How are the cure rates in Hodgkin lymphoma?
Of all malignant diseases, Hodgkin lymphoma belongs to the ones with the best chances for a complete recovery. Nowadays, 80-90% Hodgkin lymphoma patients can be cured by adequate therapy. Patients with early stage Hodgkin lymphoma even have a better prognosis.
How is Hodgkin lymphoma usually treated?
Hodgkin lymphoma is usually treated with a combination of chemotherapy and radiotherapy. The intensity of therapy depends on the stage of disease at the time of diagnosis. In many cases, treatment can be conducted on an outpatient basis.
What are the side-effects of therapy?
Both chemotherapy and radiotherapy can cause adverse effects. Acute adverse effects include nausea and vomiting, an increased susceptibility to infections, fatigue, inflammations of the mucous membranes and others. Certain chemotherapeutic drugs may cause acute or retarded symptoms like prickling or burning sensations, mostly in the feet and hands. In most cases, these symptoms disappear once the respective drug is no longer administered. However, if any of these symptoms occur, you should see your doctor immediately to decide whether your treatment with the respective drug should be discontinued. Further late effects of Hodgkin lymphoma therapy may be heart and lung changes as well as hormonal changes and secondary tumors. Another problem is temporary or permanent infertility, which may be caused by Hodgkin lymphoma therapy.
Fatigue is a permanent subjective feeling of psychic, emotional and/or mental exhaustion that can be observed in many patients already before the start of their treatment. Please speak to your oncologist for further advice or contact the German Fatigue Society (Deutsche Fatigue Gesellschaft).
What is aplasia?
By definition, aplasia is a reduction of the white blood cell count (neutrophil granulocytes below 500/µl, leukocytes below 1000/µl). If the white blood cell count falls below these values, the risk to contract an infection due to a weakened immune system increases. For this reason, patients who are treated on an outpatient basis should avoid crowds of people during aplasia and a physician or a hospital should be consulted immediately if any signs of infection, particularly fever, appear. However, aplasia does not necessarily impair a patient’s general condition.
When do I need blood transfusions?
Both the disease and the therapy cause a decline of the hemoglobin (Hb) value. If the Hb value falls below a certain limit, symptoms like fatigue, weakness, tachycardia (increased heart rate), headache and shortness of breath may occur. The minimum Hb value below which symptoms set in varies from patient to patient. Therefore, the necessity of blood transfusions does not depend on a predefined Hb value, but on the presence of symptoms caused by the low Hb (normal values: > 13.5 g/dl in men, > 12 g/dl in women).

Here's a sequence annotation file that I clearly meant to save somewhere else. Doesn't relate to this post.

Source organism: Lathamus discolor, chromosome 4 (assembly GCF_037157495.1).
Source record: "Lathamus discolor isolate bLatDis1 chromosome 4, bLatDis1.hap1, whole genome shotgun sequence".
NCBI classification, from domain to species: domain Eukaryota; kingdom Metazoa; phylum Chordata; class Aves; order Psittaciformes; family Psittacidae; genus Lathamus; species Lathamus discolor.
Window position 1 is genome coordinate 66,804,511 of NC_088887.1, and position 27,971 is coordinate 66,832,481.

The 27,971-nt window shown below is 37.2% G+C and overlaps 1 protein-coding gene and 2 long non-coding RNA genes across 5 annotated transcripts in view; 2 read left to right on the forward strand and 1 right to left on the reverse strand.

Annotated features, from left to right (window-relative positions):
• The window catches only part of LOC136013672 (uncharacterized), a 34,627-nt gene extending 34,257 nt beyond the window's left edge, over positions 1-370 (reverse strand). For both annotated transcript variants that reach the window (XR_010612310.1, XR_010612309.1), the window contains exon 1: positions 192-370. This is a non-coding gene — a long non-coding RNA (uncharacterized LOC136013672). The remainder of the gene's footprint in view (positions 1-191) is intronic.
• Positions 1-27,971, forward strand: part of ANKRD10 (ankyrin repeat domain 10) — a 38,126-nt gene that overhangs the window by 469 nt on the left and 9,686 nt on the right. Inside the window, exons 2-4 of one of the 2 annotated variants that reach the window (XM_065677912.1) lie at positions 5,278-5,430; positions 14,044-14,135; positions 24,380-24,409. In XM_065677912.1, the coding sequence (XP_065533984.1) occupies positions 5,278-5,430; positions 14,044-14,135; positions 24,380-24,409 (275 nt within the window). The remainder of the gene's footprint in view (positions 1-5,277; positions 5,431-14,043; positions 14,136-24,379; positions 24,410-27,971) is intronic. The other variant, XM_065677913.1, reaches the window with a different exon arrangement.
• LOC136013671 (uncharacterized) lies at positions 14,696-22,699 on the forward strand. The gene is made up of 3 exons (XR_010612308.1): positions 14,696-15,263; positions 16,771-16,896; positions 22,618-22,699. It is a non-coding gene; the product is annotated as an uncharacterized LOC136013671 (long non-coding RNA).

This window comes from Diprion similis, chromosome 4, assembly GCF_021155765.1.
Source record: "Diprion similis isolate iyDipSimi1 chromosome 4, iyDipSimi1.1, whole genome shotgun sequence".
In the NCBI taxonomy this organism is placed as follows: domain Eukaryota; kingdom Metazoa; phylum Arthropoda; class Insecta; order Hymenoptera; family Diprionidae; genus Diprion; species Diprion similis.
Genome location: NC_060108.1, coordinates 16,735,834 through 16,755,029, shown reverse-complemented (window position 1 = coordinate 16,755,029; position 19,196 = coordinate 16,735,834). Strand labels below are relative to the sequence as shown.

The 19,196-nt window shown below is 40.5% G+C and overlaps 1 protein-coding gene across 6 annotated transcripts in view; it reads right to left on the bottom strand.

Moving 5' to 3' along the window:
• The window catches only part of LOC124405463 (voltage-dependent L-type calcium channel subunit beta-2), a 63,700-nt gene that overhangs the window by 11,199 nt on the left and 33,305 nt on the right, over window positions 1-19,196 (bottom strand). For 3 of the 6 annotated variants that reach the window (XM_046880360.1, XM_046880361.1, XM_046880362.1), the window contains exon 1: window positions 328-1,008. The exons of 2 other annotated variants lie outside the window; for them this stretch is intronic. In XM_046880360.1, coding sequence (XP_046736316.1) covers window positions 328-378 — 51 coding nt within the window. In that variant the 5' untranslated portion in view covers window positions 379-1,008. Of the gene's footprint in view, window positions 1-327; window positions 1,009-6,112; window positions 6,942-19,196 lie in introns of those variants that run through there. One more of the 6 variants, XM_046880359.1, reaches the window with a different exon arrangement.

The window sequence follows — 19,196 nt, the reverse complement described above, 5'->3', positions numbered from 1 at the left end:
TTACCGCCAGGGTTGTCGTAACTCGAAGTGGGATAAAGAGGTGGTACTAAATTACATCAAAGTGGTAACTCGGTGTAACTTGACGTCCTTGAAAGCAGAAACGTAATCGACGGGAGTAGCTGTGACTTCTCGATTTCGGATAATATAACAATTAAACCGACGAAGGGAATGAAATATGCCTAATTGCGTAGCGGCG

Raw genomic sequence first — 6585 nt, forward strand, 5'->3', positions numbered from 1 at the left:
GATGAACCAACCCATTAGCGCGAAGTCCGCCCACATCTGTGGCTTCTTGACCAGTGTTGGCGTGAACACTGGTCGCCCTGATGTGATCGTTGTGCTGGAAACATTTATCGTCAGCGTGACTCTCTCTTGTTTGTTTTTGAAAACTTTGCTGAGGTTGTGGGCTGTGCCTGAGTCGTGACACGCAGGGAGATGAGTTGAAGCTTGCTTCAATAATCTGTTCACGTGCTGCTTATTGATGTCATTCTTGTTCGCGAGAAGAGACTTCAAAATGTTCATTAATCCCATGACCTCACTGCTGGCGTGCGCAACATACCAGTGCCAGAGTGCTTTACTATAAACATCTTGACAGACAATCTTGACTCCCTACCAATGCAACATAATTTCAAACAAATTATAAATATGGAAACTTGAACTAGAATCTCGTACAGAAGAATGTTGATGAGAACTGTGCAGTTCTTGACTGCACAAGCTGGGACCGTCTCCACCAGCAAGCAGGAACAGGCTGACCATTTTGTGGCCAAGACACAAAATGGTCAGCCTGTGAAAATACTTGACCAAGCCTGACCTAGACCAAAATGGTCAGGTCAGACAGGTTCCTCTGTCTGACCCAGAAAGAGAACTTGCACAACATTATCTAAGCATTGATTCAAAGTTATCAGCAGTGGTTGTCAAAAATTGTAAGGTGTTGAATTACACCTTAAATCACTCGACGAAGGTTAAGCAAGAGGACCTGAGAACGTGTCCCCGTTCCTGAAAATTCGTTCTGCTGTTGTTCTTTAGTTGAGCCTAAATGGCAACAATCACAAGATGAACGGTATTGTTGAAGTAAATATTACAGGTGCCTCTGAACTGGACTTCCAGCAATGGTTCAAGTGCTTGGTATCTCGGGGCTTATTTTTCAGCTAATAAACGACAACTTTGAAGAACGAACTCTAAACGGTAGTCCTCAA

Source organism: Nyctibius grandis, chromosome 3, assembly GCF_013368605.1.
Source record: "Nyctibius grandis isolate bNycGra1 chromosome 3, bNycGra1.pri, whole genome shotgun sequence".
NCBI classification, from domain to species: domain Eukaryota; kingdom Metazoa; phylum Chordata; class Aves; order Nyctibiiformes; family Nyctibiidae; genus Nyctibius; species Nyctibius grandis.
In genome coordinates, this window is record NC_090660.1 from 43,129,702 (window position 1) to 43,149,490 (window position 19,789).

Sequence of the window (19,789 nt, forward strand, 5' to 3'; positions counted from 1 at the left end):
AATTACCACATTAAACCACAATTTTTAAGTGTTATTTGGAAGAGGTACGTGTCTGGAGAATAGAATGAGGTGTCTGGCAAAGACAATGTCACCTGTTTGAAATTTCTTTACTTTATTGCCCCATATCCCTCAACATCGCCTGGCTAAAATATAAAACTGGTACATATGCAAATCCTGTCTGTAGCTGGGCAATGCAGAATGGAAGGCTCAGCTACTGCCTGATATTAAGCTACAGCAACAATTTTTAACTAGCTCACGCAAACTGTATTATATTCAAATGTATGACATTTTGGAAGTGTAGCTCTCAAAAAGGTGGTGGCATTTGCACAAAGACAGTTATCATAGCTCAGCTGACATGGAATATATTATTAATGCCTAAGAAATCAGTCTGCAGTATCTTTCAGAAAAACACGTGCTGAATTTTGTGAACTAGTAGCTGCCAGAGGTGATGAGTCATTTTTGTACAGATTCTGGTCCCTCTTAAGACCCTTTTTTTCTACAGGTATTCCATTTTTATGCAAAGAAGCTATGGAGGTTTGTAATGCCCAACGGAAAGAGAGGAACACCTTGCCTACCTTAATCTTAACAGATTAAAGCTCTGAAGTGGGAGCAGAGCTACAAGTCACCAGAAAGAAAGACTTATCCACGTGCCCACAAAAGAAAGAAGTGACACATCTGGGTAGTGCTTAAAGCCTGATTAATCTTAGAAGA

Can I have children after successful chemo- and radiotherapy?
Hodgkin lymphoma therapy may lead to permanent infertility in both men and women. For this reason, male patients are advised to consider a cryopreservation of sperm (preservation of sperm cells by means of liquid nitrogen freezing). In women there is some evidence that taking oral contraceptives (the “Pill”) as well as GnRH analogues during therapy has a fertility-maintaining effect. Besides, the withdrawal and cryopreservation of oocytes or ovary tissue are preserving methods that should be taken into consideration.
What if I become pregnant after therapy?
So far, there is no evidence that there is an increased risk for abnormal embryonic development in children of former Hodgkin lymphoma patients who were successfully cured by chemo- and radiotherapy. Therefore, women are not discouraged from getting pregnant after therapy.
Are there any problems concerning vaccinations?
There are generally two different types of vaccinations: active and passive vaccinations. Passive vaccinations contain antibodies and are administered by means of injection into a vein (intravenously). The patient is protected against the respective disease until the antibodies are depleted.
Active vaccinations contain live or non-live vaccines. The latter contain dead disease agents that still have the agent-specific surface structures which activate the immune system to produce antibodies directed against these agents.
In live vaccines the disease agents are attenuated (weakened) but still able to reproduce themselves. Usually they do not cause any signs of disease in healthy people. By activating the immune system to produce antibodies, live and non-live vaccinations protect the patient against the respective disease for several years or even all life long.
However, live vaccines may cause problems in patients with a weakened immune system because of the living disease agents’ ability to reproduce themselves, which means that they may cause the disease the patient should actually be protected against by the vaccination because the patient’s immune system is not able to control the reproduction of the attenuated agents.
For this reason, patients with a weakened immune system due to disease or therapy should not receive live vaccines (only passive or non-live vaccines). Live vaccines should not be used until the patient’s immune system has recovered after therapy and the blood count is back within the normal range.